Renault Sandero RS Racing Spirit Edition Kicks It Old-School

Call us old fashioned, but there’s something we still love about old-school, naturally aspirated hot hatches.

They’re deliciously analog in comparison to today’s digital pocket rockets with their turbochargers and flappy-paddle gearboxes. But who’s still making them the old way?

Renault is, that’s who. Sure, the latest performance versions of the Clio and Megane are all forcibly induced, with more doors and clutches than are strictly necessary. But down in Argentina, it still offers one for the ages.

It’s the Sandero RS 2.0, a model which is sold (sans the Renault Sport treatment) in other markets as a Dacia. Now introduced at the Buenos Aires Motor Show as the Racing Spirit edition, it packs 17-inch alloys, Michelin PS4 tires, red brake calipers, and other heart-rate-quickening touches both inside and out.

The Sandero RS is powered by a 2.0-liter atmospheric four-cylinder engine that produces all of 145 horsepower, channeled to the front wheels through a close-ratio six-speed manual transmission. With such little muscle, it won’t set any Nurburgring lap records. In fact it’ll take 8.5 seconds to reach 62 mph and top out at just 124. But the Renault Sandero RS is about more than outright performance – it’s about the driving experience, and we wish we didn’t have to go all the way to South America to drive one.

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  • Wayne Alan Carr Heyes

    shame this doesn’t come to the UK

  • Dennis James

    Selling inefficient, heavy gas guzzler engines to poor countries is just a lack of respect. The same power figures could have been obtained from a 1.2 liter turbo engine with less weight and much better fuel consumption. And probably the same costs too.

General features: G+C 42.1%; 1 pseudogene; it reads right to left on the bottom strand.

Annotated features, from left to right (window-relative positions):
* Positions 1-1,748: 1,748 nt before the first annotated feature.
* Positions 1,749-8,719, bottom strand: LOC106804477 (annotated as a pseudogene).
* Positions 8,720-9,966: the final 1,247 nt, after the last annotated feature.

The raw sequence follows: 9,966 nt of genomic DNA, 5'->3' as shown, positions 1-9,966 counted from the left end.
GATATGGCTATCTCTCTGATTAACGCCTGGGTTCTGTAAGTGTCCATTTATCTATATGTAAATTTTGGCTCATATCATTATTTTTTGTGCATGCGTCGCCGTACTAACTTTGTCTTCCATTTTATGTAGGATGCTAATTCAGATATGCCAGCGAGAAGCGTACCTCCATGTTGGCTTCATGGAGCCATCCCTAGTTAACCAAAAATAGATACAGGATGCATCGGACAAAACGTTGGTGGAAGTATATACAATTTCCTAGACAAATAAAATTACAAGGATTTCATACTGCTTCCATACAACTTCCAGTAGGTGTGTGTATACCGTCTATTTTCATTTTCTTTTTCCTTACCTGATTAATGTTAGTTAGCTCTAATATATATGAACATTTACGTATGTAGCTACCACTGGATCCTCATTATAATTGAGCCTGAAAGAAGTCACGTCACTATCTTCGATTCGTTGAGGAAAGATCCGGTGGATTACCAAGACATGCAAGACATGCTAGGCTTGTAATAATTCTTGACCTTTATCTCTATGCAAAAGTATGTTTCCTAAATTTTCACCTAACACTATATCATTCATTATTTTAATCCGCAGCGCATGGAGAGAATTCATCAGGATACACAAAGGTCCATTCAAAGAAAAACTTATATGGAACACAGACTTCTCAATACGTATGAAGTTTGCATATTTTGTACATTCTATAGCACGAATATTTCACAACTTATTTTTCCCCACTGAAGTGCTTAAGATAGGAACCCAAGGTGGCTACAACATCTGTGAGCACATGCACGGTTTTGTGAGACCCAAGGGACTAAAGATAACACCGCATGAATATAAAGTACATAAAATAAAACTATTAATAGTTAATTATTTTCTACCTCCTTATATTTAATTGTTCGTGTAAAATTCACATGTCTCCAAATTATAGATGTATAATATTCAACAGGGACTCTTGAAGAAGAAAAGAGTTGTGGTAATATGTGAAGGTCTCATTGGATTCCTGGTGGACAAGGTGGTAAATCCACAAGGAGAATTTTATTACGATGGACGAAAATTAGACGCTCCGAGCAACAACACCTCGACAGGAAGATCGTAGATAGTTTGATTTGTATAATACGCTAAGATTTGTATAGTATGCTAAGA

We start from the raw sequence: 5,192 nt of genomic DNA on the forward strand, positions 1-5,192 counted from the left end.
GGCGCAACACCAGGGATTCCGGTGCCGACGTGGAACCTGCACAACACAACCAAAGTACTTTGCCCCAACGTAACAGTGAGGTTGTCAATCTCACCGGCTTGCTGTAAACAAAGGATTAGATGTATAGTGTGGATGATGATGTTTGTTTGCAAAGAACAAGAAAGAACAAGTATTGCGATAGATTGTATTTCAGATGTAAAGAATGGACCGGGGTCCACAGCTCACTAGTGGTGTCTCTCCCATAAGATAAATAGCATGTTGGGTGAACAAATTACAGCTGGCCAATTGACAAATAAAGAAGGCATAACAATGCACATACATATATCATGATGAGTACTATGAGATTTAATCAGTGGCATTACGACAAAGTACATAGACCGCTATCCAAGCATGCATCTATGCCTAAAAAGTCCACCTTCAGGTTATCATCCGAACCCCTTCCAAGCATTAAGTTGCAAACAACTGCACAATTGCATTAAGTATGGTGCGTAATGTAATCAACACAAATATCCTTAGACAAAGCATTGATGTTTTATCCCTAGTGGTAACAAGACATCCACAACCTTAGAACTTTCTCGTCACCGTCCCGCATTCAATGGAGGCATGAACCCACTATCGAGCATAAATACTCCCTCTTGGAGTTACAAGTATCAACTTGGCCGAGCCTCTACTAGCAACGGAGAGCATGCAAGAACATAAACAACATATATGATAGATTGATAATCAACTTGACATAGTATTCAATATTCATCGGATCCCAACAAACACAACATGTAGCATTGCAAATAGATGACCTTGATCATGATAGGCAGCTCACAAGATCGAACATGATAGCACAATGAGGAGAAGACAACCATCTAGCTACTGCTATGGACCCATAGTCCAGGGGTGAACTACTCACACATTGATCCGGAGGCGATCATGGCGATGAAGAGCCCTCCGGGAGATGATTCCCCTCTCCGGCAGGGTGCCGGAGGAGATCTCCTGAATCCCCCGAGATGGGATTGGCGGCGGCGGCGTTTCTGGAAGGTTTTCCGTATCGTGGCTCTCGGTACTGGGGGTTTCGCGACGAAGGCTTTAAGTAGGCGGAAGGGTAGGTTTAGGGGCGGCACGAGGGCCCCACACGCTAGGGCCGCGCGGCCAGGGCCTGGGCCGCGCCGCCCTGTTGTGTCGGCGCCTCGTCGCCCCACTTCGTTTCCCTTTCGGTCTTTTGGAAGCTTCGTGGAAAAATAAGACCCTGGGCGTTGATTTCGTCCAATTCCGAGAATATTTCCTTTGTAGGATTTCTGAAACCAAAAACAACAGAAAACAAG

• caruser

      I got your point, but I would like to disagree. In south american countries you need engines that can handle low octane fuel. Additionally the (by the way lovely) people there haven’t got the cash or the possibility for taking care of the car’s service intervals – at least not all of them. Therefore it would not be clever using turbo engines. An approved good old 2 liter engine is the best choice for tbe purpose.

    • Emea Ito

      a 1.2 liter turbo with the same power will have almost the same fuel consumption. this downsizing and forced induction engines trend, that ‘consumes waaay less’ it’s just a mirage. it’s all a marketing exercise. think about stoichiometric ratio. 14 parts air for 1 part fuel. more forced air in, more fuel injected. otherwise will detonate and blow the engine.
      who thinks at fuel consumption in such a car anyway. in a ‘sporty’ car you think at performance and driving experience. a 2L is even batter in this car. think about the opportunity of supercharging this engine and it already sounds batter, if you’re looking for raw performance. I still prefer the old 2L n/a from clio rs with variable valve timing & all the goodies, instead of turbocharged 1.6 from the new clio rs.

      • Dennis James

        A turbo 1.2 will have the same consumption as the N/A 2.0 only when used at full power. In normal day to day usage it will be much more economical. And you would be nuts to spend thousands of dollars supercharging an unreliable Renault engine when you can spend 250 dollars on a software tune for a turbo engine.

      • Vassilis

        You’re not talking out of personal experience, do you? My 2.0 litre turbocharged engine which produces 280hp consumes 8.5 ltr/100 km with mixed driving and climate control on. Also, because some fast cars are daily drives as well and because we have to pay for fuel it’s nice if they consume as little as possible. When you go for a spirited drive you’re comfortable with the idea you’ll burn some fuel. When you go for a relaxed drive or for a road trip, fuel economy is more than welcome.

        By the way, the old Clio RS’ 2.0 litre was a sweet engine, full of character, but with modern standards it’s just too weak.

  • Julien Lachemoi

    I would never want to own or even drive a Dacia but this I wouldn’t mind giving it a good run.

  • Ludmil Kushinov

    Let`s say just that mine Alfa 145 is 25 years old and have same specs, why to push for Dacia? Alfa is even looking better 🙂

    • Christian

      Only that its an old car by now…

      • Ludmil Kushinov

        And still smokes a lot of new “hot hatches” on traffic lights 🙂 A lot of people impressed and surprised, by this old car 🙂

  • Guilherme Silva

    Fellas, this car will be shown in Buenos Aires Auto Show, but was already launched in Brazil last week.

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